Exploring experience of and engagement in coercive pregnancy behaviors among sexually active young men from five clinics in Baltimore, MD

Nicholas B. Dimenstein , Johns Hopkins University Laura D. Lindberg, Rutgers School of Public Health Renata Sanders, Johns Hopkins University Jacky M. Jennings, Johns Hopkins University Lori F. Frohwirth Patricia Dittus, Johns Hopkins University Arik V. Marcell, Johns Hopkins University

First published on Contraception:

| DOI: https://doi.org/10.1016/j.contraception.2021.05.020
Abstract / Summary

To explore young men's perceived experience of coercive pregnancy behaviors by female partners, and engagement in and behavioral overlap of these occurrences in this sample.

Study design
Heterosexually active young men aged 15-24 (n=39), recruited from three primary care and two sexually transmitted disease clinics in Baltimore, MD city over a two-week period, were surveyed on their perceived experience of and engagement in coercive pregnancy behaviors, attitudes about women, and background characteristics.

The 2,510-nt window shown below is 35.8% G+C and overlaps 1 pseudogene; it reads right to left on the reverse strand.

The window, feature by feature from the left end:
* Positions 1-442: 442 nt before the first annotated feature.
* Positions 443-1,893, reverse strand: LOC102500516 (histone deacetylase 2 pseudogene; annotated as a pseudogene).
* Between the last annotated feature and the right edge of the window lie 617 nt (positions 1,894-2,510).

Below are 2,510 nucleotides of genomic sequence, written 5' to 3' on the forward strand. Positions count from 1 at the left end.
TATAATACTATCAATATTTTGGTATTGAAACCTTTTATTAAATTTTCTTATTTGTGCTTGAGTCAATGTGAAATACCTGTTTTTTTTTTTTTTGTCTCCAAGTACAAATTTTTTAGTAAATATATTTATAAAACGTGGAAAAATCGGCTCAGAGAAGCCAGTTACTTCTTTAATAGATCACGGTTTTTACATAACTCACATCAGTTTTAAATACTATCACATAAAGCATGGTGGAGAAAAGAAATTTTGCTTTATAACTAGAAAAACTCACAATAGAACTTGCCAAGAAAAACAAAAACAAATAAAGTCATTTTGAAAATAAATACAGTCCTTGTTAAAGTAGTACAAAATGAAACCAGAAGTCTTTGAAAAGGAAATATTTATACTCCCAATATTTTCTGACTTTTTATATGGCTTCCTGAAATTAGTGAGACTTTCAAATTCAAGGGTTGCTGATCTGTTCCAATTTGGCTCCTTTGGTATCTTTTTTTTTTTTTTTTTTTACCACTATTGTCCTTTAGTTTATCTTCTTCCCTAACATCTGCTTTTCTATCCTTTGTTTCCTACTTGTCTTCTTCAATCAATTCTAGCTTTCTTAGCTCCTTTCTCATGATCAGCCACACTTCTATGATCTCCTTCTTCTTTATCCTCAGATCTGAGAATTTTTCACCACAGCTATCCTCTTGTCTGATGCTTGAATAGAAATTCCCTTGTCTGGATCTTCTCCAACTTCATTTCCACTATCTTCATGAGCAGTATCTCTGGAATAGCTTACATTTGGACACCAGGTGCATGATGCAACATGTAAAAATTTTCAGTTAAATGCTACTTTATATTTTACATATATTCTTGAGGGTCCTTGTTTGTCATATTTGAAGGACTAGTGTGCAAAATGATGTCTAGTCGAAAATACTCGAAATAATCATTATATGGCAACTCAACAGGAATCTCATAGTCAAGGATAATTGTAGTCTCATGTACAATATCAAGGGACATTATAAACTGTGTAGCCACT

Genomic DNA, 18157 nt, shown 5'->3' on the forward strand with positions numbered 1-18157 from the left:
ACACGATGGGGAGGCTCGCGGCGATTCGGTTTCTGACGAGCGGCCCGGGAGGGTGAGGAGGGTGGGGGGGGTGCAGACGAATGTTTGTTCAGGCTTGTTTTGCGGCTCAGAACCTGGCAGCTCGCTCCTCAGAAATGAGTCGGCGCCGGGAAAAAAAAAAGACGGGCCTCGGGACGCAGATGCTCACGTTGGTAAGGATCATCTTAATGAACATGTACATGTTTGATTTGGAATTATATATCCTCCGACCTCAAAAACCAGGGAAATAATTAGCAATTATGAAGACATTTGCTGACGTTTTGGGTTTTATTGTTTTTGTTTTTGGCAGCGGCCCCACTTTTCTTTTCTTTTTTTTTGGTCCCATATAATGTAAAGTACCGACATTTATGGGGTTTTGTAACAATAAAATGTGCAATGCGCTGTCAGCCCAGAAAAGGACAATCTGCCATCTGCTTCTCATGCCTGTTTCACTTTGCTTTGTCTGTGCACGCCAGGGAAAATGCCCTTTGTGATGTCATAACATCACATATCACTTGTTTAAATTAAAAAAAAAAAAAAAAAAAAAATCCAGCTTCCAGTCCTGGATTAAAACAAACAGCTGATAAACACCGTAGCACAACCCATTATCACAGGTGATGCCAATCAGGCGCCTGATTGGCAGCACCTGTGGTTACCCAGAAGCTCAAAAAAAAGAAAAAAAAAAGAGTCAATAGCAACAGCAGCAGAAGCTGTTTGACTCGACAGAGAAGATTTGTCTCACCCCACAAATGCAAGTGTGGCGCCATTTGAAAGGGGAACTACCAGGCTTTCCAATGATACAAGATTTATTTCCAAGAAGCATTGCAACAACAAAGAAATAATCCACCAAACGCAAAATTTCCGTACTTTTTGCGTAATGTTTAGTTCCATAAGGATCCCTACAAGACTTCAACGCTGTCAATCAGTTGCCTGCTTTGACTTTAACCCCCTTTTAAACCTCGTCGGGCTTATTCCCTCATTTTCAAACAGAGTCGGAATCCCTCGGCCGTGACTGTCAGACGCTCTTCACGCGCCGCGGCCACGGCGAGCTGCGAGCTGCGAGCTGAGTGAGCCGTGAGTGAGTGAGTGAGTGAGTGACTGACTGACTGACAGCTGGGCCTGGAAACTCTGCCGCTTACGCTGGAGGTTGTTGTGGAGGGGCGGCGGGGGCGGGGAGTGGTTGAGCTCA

Of 130 invited, sixty-six (51%) agreed to participate, 39 of whom were heterosexual young men; 87% were non-Hispanic Black and 59% were aged 20-24. Eleven (28%) perceived one or more coercive pregnancy behaviors by a partner and nine (23%) engaged in one or more coercive behavior. Most (58%) agreed women are responsible for birth control decisions, but 55% believed women could not be trusted to tell the truth about contraceptive use and 68% believe women would like to get pregnant.

Over one-third of young men perceived experience of coercive pregnancy behaviors by partners and/or engaged in these behaviors. Findings have implications for promoting healthy relationships among young people.